USC extends paid administrative leave, offers additional employee accommodations

first_imgChild care services at both the University Park and Health Sciences campuses will remain open, and families no longer requiring child care will not be charged tuition, the email stated. The child care centers have implemented social distancing and enhanced cleaning protocols. The University has also suspended staff pay deductions for parking permits for the months of April and May, and both employees and students will receive parking permit refunds prorated from March 16. Neither employees nor students need to take action to receive reimbursements. Employees working at UPC will not be charged to use any of the campus parking structures. Staff no longer using their subsidized transit passes can contact USC Transportation to cancel payments beginning in May. Other accommodations for employees include extending the deadline to request reimbursements from flexible spending accounts to pay for health care costs not covered by insurance from March 30 to May 1. Staff members can also take out loans and access funds from their retirement plans with no penalty. Nonmedical essential workers will receive face coverings in accordance with new guidelines from Los Angeles County and the Centers for Disease Control and Prevention, which recommend wearing a clean face covering when in the presence of people outside one’s household. The announcement follows an executive order from L.A. Mayor Eric Garcetti Tuesday mandating that employees and patrons at essential businesses wear face coverings beginning Friday. USC will extend paid administrative leave through May 13 for University staff facing cut hours or who are unable to work from home, according to a communitywide email sent by Senior Vice President of Human Resources Felicia Washington Wednesday. This is a one-month extension from USC’s previous announcement in late March that said paid leave would last through April 12. “We value each one of you, and we miss seeing you in person,” the email read. “It is our hope that we will soon be back on campus together, a stronger and more cohesive team that has overcome the unimaginable.” “We continue to be grateful to our staff, faculty, healthcare workers, and students for all you’re doing to keep USC and our community strong during this unprecedented time,” the email read. “We are thinking of all of you and hope you and your families are safe and healthy.” USC noted that there are specific stipulations in place for Keck Medicine employees’ use of paid administrative leave but has not yet made these requirements clear. Staff are encouraged to browse the frequently asked questions page for employees on the USC’s coronavirus website or to reach out to Washington or human resources partners directly with any concerns.last_img read more

Packer stepping up for Wisconsin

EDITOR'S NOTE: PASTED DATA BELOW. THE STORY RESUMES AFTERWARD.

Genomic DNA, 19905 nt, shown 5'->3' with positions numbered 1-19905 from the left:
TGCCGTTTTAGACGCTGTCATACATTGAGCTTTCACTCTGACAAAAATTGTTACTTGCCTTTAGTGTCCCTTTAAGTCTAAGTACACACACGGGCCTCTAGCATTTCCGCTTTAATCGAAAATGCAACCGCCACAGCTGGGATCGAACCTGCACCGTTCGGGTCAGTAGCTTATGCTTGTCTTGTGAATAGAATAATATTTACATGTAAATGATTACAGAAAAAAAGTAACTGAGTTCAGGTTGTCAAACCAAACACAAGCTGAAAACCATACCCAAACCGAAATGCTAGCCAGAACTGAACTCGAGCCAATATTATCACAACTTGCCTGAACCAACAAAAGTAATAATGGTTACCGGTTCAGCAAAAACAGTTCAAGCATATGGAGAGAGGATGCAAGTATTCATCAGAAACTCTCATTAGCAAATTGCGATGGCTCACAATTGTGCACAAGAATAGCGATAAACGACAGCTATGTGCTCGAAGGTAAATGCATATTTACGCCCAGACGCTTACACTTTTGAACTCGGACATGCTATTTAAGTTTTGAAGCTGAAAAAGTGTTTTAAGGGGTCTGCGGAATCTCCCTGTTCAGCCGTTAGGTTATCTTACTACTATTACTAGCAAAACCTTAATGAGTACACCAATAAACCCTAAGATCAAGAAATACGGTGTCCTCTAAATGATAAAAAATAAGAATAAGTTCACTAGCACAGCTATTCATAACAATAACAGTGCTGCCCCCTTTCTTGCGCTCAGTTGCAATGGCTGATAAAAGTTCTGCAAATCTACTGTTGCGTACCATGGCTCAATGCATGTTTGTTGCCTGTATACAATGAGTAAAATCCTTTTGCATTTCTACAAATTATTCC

first_imgMadison Packer has two goals and four assists so far in the 2013 WCHA playoffs.[/media-credit]Fresh off a two-game sweep of St. Cloud State University in the first round of the WCHA playoffs and currently riding an eight-game winning streak, the Wisconsin women’s hockey team is playing their best hockey of the season.In the midst of Wisconsin’s tremendous performances has come the emergence of junior forward Madison Packer, who has come on strong for the Badgers in the second half of the season, especially during the team’s winning streak. During the Badgers’ current eight-game winning stretch, the Michigan native has scored five goals and notched nine assists.Packer, who has 18 goals and 19 assists on the season, proved her dominance was here to stay last weekend with a strong performance against the Huskies, scoring twice and earning four assists – a stat line that even outshined that of Patty Kazmaier award finalist Brianna Decker who finished with five points against St. Cloud State.“She plays in some key situations,” head coach Mark Johnson said. “Obviously playing a lot of the season with Brianna at the top line and being a part of our first power play, you will look for her to score some goals and create or set up some goals and be part of that and she has done that.”In a career littered with injuries and adversity, Packer has had a long road to the success she is enjoying now. Last season, Packer was lost among a roster jam-packed with talented forwards and hampered by multiple injuries throughout the season. The forward ended her 2011-2012 campaign with four goals and 14 assists – a mark 19 points short of her 2012-2013 numbers.“I’ve stepped it up and come a long way from last season,” Packer said. “You look at my stats from last season and then you look at this year, it’s hard to even compare the two, so I think that I’ve accepted a different role this year and stepped it up a little bit.”The production is a marked contrast from this past November, where Johnson decided to move Packer from the first line to the second after a slow start. Re-evaluating her game, she started to make some tweaks to her game including the way she held her stick.“I think I was gripping my stick a little tight and Decks actually had a conversation with me and just said, ‘It’s going to happen when it happens,’ so I kind of settled down a bit and things opened up,” Packer said.About halfway through the season, Packer fought her way back to the front line with Decker and Karley Sylvester. After being put on the first line for the second time this season, Packer has been able to generate chemistry with Decker and has played with an increased level of confidence that has gone hand-in-hand with her success.“She’s had a lot more confidence in the second half of the season and even a little bit before break,” Decker said. “We’re playing together, we’re doing well and we’re clicking. So, I think she’s getting a lot more opportunities to put the puck in the net.”“It’s fun to play with one another,” Packer said of Decker. “We need to talk more on the ice, but there are times when I don’t even pick my head up and I’ll make a pass and she’ll be there and vice versa.”Beyond Packer’s ability to score and facilitate in the second half of the season is her physicality of play that brings a sense of energy to the team. The junior seems to be in the thick of any choppiness on the ice.“We need that type of player on the team that can sacrifice themselves to stand up for other people or take the body in a lot of situations,” Decker said. “Every team needs one of those players and I’m glad to have her as one of them.”While the team may benefit from Packer’s hard-nosed style, it also has to deal with the consequences that come with it – Packer leads the team in penalties and penalty minutes with 29 and 58 respectively.“Sometimes I’m a little more aggressive, but I send a message,” Packer said. “I think that St. Cloud was a little chippy last weekend and if you look at the game and the way it went after I threw that girl to the ground after the whistle, they weren’t really going to the corners and messing with people. I’m a bigger player, so I’m not afraid to mix it put, maybe I should tone it down and hold my temper a little bit going into the playoffs, but it’s fun.”Penalties or no penalties, Packer has been a tremendous asset to a Wisconsin attack that is gaining steam and will be needed in the Badgers’ next matchup with North Dakota which will in essence act as a play in game for the NCAA tournament.Packer says her recent play has given her confidence, but credits her teammates for her late-season success.“Yeah, I have a lot of confidence, but also I have a lot of confidence in my teammates,” Packer said. “I had I think four assists on the weekend, so that’s someone else putting the puck in the net when I’m giving it to them.”last_img read more